Striking evidence that the ability of HIV to dodge the CTL response is important in determining the outcome of infection has come from studies in macaques infected with cloned simian immunodeficiency virus (SIV) (9, 10). Viral escape occurred rapidly at several different epitopes, all selected in response to pressure exerted by CTLs. Similar data from HIV-infected humans are beginning to accumulate (7), although it is not clear how widespread this process is. Moore et al. (1) make a timely contribution to this discussion by suggesting that HIV evasion of the CTL response is both common and important. They assessed amino acid sequence heterogeneity of the HIV pol protein in viral isolates from a large cohort of patients infected with HIV-1. The authors then analyzed the sequences according to the HLA type of the donor. They identified areas of variability in pol that were HLA class I dependent. Some of these areas map to known epitopes that engage the HLA molecules expressed by T cells; others do not, and may represent previously unidentified epitopes. Although the authors do not test whether these mutations impair CTL responses, this does seem likely.

Intriguingly, some areas of HIV pol were less variable in patients with particular HLA types. The reason for this is not clear. One possibility is that these areas are epitope regions where common HLA types have already selected a series of “optimized” mutations by passage through many infected individuals of the same HLA type. Overall, this study supports the idea that immune escape is common in HIV-infected persons and may be an integral part of the pathogenic process, and also that it is patchy, depending largely on the epitope (see the figure).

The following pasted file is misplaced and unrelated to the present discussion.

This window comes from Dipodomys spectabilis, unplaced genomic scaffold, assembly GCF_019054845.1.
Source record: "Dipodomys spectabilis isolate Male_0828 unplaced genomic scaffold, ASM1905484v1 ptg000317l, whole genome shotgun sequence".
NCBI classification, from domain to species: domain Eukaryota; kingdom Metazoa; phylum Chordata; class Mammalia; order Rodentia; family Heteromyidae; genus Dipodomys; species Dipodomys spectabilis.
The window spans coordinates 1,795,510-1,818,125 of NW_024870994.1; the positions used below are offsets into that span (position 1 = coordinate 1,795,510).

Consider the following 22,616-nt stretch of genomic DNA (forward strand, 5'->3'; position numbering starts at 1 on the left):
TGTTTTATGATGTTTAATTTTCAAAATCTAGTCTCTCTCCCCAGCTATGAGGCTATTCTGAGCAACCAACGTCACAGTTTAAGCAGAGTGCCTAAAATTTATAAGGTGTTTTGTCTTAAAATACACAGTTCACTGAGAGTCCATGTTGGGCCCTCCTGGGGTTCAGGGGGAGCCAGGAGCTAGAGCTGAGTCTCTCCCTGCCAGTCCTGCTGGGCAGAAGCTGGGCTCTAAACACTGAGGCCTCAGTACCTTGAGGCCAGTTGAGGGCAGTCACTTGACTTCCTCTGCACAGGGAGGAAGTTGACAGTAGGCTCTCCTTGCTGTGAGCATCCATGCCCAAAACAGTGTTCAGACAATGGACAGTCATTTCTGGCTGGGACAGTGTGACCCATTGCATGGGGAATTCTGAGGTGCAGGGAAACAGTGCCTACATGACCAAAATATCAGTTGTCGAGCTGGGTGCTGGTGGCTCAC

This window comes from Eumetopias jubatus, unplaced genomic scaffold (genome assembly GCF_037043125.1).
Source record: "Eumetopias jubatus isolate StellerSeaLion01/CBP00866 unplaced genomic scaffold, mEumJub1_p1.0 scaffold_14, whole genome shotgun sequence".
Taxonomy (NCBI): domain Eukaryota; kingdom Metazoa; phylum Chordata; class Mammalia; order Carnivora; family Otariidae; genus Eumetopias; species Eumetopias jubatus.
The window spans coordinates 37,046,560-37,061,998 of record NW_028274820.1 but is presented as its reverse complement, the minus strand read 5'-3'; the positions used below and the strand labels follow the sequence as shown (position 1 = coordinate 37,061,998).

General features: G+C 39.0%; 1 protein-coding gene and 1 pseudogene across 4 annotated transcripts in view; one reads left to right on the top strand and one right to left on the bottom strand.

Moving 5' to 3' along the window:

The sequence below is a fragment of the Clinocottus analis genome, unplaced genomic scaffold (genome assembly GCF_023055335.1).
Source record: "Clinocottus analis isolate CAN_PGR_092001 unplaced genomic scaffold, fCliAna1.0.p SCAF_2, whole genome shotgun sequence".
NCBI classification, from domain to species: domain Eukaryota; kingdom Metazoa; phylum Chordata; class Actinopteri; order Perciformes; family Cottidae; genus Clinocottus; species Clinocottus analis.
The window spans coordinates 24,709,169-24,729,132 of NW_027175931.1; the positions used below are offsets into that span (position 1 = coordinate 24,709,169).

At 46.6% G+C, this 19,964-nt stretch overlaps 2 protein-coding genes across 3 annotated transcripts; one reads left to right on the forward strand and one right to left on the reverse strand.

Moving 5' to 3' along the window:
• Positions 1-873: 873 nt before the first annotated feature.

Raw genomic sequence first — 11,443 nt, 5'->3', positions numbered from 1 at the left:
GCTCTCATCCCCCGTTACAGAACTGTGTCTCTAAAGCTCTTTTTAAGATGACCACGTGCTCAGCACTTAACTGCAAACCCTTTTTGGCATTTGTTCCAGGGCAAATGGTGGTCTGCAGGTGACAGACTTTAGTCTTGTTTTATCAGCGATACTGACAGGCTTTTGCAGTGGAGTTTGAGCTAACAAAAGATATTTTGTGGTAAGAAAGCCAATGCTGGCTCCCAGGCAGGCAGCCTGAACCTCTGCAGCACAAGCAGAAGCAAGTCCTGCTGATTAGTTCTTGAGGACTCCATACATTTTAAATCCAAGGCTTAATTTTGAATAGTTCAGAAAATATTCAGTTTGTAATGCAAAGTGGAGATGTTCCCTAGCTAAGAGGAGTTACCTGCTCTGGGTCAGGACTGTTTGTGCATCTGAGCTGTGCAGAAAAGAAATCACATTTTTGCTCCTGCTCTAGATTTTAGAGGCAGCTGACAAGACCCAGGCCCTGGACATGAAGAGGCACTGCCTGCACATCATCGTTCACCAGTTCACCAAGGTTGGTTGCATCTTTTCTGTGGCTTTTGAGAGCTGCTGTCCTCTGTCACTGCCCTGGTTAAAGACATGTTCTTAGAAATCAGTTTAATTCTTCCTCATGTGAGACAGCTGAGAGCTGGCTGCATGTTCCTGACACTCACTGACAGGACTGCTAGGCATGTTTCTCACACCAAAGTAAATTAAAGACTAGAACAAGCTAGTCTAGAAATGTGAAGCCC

HLA to the rescue?

HLA molecules on the surface of CTLs direct the CTL response to specific epitopes within the HIV pol protein. Some of these CTL responses (center) exert strong selective pressure on the virus. Viral variant epitopes that escape these CTLs by failing to bind to HLA or to interact with T cell receptors have an advantage in vivo. (Left) Other responses are less effective and are not associated with obvious escape. (Right) If an effective CTL response is directed against an epitope region that is constrained functionally or structurally, there may be no selection or slow selection because a mosaic of mutations is required for escape to occur.